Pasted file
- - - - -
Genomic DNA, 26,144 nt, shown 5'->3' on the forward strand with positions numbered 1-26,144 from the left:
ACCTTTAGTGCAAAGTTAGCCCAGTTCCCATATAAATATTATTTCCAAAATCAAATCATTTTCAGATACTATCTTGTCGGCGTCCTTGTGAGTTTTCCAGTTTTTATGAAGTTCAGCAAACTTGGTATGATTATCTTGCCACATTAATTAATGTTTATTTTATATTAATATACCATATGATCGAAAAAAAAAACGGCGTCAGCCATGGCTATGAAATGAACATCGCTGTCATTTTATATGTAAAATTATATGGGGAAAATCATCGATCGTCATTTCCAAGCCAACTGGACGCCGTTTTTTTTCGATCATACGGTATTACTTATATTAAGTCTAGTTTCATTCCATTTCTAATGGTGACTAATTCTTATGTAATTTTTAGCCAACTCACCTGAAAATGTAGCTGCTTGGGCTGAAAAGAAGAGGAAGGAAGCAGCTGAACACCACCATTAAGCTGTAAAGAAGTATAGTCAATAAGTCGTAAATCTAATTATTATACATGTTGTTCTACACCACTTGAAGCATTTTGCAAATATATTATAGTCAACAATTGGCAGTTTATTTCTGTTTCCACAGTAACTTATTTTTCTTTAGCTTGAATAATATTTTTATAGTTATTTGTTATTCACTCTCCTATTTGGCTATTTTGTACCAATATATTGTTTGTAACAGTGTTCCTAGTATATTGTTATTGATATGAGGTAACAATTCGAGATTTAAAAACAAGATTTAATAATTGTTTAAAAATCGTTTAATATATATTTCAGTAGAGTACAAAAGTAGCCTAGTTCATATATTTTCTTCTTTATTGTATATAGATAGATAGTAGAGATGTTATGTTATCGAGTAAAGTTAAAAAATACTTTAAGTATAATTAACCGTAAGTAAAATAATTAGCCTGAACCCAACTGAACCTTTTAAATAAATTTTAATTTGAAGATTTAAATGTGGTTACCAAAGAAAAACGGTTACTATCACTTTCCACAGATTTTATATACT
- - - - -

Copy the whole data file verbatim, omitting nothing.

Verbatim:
Genomic DNA, 26,144 nt, shown 5'->3' on the forward strand with positions numbered 1-26,144 from the left:
ACCTTTAGTGCAAAGTTAGCCCAGTTCCCATATAAATATTATTTCCAAAATCAAATCATTTTCAGATACTATCTTGTCGGCGTCCTTGTGAGTTTTCCAGTTTTTATGAAGTTCAGCAAACTTGGTATGATTATCTTGCCACATTAATTAATGTTTATTTTATATTAATATACCATATGATCGAAAAAAAAAACGGCGTCAGCCATGGCTATGAAATGAACATCGCTGTCATTTTATATGTAAAATTATATGGGGAAAATCATCGATCGTCATTTCCAAGCCAACTGGACGCCGTTTTTTTTCGATCATACGGTATTACTTATATTAAGTCTAGTTTCATTCCATTTCTAATGGTGACTAATTCTTATGTAATTTTTAGCCAACTCACCTGAAAATGTAGCTGCTTGGGCTGAAAAGAAGAGGAAGGAAGCAGCTGAACACCACCATTAAGCTGTAAAGAAGTATAGTCAATAAGTCGTAAATCTAATTATTATACATGTTGTTCTACACCACTTGAAGCATTTTGCAAATATATTATAGTCAACAATTGGCAGTTTATTTCTGTTTCCACAGTAACTTATTTTTCTTTAGCTTGAATAATATTTTTATAGTTATTTGTTATTCACTCTCCTATTTGGCTATTTTGTACCAATATATTGTTTGTAACAGTGTTCCTAGTATATTGTTATTGATATGAGGTAACAATTCGAGATTTAAAAACAAGATTTAATAATTGTTTAAAAATCGTTTAATATATATTTCAGTAGAGTACAAAAGTAGCCTAGTTCATATATTTTCTTCTTTATTGTATATAGATAGATAGTAGAGATGTTATGTTATCGAGTAAAGTTAAAAAATACTTTAAGTATAATTAACCGTAAGTAAAATAATTAGCCTGAACCCAACTGAACCTTTTAAATAAATTTTAATTTGAAGATTTAAATGTGGTTACCAAAGAAAAACGGTTACTATCACTTTCCACAGATTTTATATACT